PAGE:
A year ago, my family adopted a puppy—a sweet little Maltese/Yorkie mix named Pepper—from a rescue organization. Along with all the delight she’s brought to our lives, Pepper has become both mirror and muse to me as a writer. Her way of being in the world resonates in many ways with my creative process, especially in the writing of my new book, Many Restless Concerns: The Victims of Countess Bathory Speak in Chorus (A Testimony).
I appreciate Pepper guiding me to write like a dog.
Pepper entered our lives in the midst of a brutal winter, a stretch of time when we often woke to several new inches of snow. The humans of our household were sometimes intimidated by the powder that came up to our shins, but Pepper would dive into it full-force, roll in it, revel in it.
I found it thrilling to watch her explore the elements with such enthusiasm. It reminded me how I’m happiest when I throw myself into all my endeavors—including my writing—with the same full-bodied curiosity. She inspired me to ask myself where I might be holding back in my writing, where I might give myself more fully to my work.
Follow your instinct
It’s winter again now, and I still love to watch Pepper roll and sniff around, taking in all the intriguing smells on and under the snow. Every once in a while, a scent captures her attention and she starts to dig through the drifts until she finds the item calling her—today, she was particularly excited to discover a winged maple seed. As a writer, I try to keep my senses open, too, to sniff out potential sources of inspiration, to trust when something in me tells me to dig deeper. That’s how I found my way into my new book several years ago.
At the time, my teenage daughter was intrigued by notorious women in history. One day, I was flipping through one of the books she had asked me to purchase and everything in me woke up when I reached a page about Countess Bathory of Hungary who reportedly killed up to 650 girls and women around the turn of the 17th century. I hadn’t been consciously looking for a new book project, certainly not something so historic or grisly, but something about this story piqued my curiosity, like an intriguing scent beneath the snow.
I started to dig, to learn more about the time period, the Countess, to envision all the girls and women she had silenced. And this was scary, because of both the subject matter, full of torture and murder, as well as the form the book eventually told me it wanted to take—a novel in poems, something I hadn’t attempted before. As I moved forward with the project, there were times I wasn’t sure I recognized myself as a writer.
Similarly, like a lot of animals, Pepper doesn’t always recognize her own reflection and this sometimes freaks her out; she’ll bark and bark when she sees herself in a mirror or window or the glass door of the oven. My young son said “Pepper’s trying to protect us from herself. That’s deep.”
It’s deep indeed.
It’s often said that art serves to defamiliarize the known, to make the unknown familiar. As writers, it can be fruitful to scare ourselves, to go far out of our creative comfort zones, so far past the familiar stories we tell ourselves about ourselves, we momentarily have trouble recognizing our own reflection. The trick lies in not trying to protect ourselves or others from ourselves, not trying to bark the reflection away. As terrifying as it was at times, I’m grateful my new book offered me the opportunity to become a stranger to myself, grateful it helped me rewrite and expand how I see myself and what I’m capable of as a writer.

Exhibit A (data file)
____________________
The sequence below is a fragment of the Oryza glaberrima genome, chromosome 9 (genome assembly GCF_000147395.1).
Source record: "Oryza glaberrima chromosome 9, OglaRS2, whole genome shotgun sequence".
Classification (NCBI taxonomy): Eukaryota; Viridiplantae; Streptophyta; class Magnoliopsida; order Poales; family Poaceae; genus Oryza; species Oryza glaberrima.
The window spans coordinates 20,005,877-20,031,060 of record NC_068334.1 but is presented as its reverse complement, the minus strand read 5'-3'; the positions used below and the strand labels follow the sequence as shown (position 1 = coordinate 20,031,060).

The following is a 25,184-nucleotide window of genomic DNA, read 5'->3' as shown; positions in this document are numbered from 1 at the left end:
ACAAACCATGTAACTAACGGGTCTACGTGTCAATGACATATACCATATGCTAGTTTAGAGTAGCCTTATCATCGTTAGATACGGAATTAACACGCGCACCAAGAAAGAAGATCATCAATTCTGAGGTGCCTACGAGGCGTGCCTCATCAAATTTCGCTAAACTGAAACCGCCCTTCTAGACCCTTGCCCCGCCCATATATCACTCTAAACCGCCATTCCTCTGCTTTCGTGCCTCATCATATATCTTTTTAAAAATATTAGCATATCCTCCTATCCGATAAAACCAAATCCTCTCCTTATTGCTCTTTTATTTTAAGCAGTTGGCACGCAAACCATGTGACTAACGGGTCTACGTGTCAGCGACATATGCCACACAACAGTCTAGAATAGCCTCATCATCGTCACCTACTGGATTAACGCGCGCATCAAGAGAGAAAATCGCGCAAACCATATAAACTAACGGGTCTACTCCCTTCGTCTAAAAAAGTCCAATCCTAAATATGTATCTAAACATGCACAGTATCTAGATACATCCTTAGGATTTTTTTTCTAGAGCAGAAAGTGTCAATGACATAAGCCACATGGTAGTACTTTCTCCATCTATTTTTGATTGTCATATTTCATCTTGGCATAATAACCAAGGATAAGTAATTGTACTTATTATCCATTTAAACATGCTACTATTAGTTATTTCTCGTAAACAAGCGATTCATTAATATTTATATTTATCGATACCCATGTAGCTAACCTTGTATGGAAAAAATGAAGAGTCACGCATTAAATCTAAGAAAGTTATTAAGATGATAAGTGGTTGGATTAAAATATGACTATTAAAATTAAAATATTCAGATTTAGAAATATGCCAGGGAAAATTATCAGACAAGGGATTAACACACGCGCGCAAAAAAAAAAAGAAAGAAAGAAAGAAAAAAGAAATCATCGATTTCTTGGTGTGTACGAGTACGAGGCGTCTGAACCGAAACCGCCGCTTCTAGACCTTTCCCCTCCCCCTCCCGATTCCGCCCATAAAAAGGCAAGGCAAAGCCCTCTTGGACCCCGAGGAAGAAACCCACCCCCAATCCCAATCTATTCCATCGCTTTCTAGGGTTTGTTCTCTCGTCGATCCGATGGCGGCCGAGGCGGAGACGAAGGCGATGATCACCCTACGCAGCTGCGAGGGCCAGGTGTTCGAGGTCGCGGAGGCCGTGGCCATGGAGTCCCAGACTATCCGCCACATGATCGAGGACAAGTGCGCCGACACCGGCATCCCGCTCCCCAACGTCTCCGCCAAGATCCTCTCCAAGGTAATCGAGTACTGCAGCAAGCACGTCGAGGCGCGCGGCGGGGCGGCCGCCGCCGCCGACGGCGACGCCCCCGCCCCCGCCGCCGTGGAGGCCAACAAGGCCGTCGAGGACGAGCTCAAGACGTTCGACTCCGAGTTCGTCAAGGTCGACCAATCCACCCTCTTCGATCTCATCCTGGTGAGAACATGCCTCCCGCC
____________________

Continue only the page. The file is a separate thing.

Shortly after we adopted Pepper, we took her to a puppy training class for socialization and some basic training and the instructor said an illuminating thing—dogs don’t have a sense of right and wrong, she told us, but they can learn what works and what doesn’t. This feels so applicable to our writing—it can be so easy for us to be harsh in our judgment of our own work, to deem what we’re doing “wrong” (and then, sometimes, heartbreakingly, to deem ourselves “wrong” as a result). It can help to shift our perspective on this and think more like a dog, to let go of the idea of “right” and “wrong” when it comes to our own writing and publishing journey.
It can help to think, instead, of our writing and submitting processes as either working or not working. It’s a subtle but powerful shift of word choice. We can always do something to make a piece that’s not working work—we can shift the verb tense or the POV, maybe trim out the excess, or fill in the holes, maybe start from a different place, or move toward a different ending. It’s much easier to find ways to make something work that doesn’t than to take something you think is fundamentally “wrong” and make it “right.”
Many Restless Concerns went through many restless drafts before it found the hybrid form that worked, at least for me; whether it works for readers remains to be seen. But even if it doesn’t work for readers, Pepper has also shown me the power of resilience, the ability to quickly let go of disappointment and find simple joy in the world around us. We can always write like a dog, finding fresh, delicious inspiration beneath the snow.
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